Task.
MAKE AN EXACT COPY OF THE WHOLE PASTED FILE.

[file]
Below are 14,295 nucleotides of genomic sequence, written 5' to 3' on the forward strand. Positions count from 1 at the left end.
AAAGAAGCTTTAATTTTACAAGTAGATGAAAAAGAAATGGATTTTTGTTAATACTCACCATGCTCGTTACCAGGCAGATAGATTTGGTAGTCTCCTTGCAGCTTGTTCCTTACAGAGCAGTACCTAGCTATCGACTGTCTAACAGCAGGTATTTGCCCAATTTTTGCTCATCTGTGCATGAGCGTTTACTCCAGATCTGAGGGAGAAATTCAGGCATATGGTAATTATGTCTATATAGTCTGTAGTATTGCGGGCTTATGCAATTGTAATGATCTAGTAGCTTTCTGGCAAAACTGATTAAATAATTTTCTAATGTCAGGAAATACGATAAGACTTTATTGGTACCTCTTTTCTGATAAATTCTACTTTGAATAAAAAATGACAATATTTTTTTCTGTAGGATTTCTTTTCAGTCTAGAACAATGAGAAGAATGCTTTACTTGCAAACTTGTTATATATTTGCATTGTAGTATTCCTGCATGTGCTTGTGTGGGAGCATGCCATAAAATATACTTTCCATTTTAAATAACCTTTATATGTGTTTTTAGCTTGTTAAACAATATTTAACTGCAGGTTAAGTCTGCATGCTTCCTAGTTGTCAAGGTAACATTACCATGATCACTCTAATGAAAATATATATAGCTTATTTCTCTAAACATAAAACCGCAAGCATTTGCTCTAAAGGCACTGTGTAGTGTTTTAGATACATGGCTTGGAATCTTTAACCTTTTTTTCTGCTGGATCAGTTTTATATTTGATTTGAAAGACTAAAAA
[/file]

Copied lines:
Below are 14,295 nucleotides of genomic sequence, written 5' to 3' on the forward strand. Positions count from 1 at the left end.
AAAGAAGCTTTAATTTTACAAGTAGATGAAAAAGAAATGGATTTTTGTTAATACTCACCATGCTCGTTACCAGGCAGATAGATTTGGTAGTCTCCTTGCAGCTTGTTCCTTACAGAGCAGTACCTAGCTATCGACTGTCTAACAGCAGGTATTTGCCCAATTTTTGCTCATCTGTGCATGAGCGTTTACTCCAGATCTGAGGGAGAAATTCAGGCATATGGTAATTATGTCTATATAGTCTGTAGTATTGCGGGCTTATGCAATTGTAATGATCTAGTAGCTTTCTGGCAAAACTGATTAAATAATTTTCTAATGTCAGGAAATACGATAAGACTTTATTGGTACCTCTTTTCTGATAAATTCTACTTTGAATAAAAAATGACAATATTTTTTTCTGTAGGATTTCTTTTCAGTCTAGAACAATGAGAAGAATGCTTTACTTGCAAACTTGTTATATATTTGCATTGTAGTATTCCTGCATGTGCTTGTGTGGGAGCATGCCATAAAATATACTTTCCATTTTAAATAACCTTTATATGTGTTTTTAGCTTGTTAAACAATATTTAACTGCAGGTTAAGTCTGCATGCTTCCTAGTTGTCAAGGTAACATTACCATGATCACTCTAATGAAAATATATATAGCTTATTTCTCTAAACATAAAACCGCAAGCATTTGCTCTAAAGGCACTGTGTAGTGTTTTAGATACATGGCTTGGAATCTTTAACCTTTTTTTCTGCTGGATCAGTTTTATATTTGATTTGAAAGACTAAAAA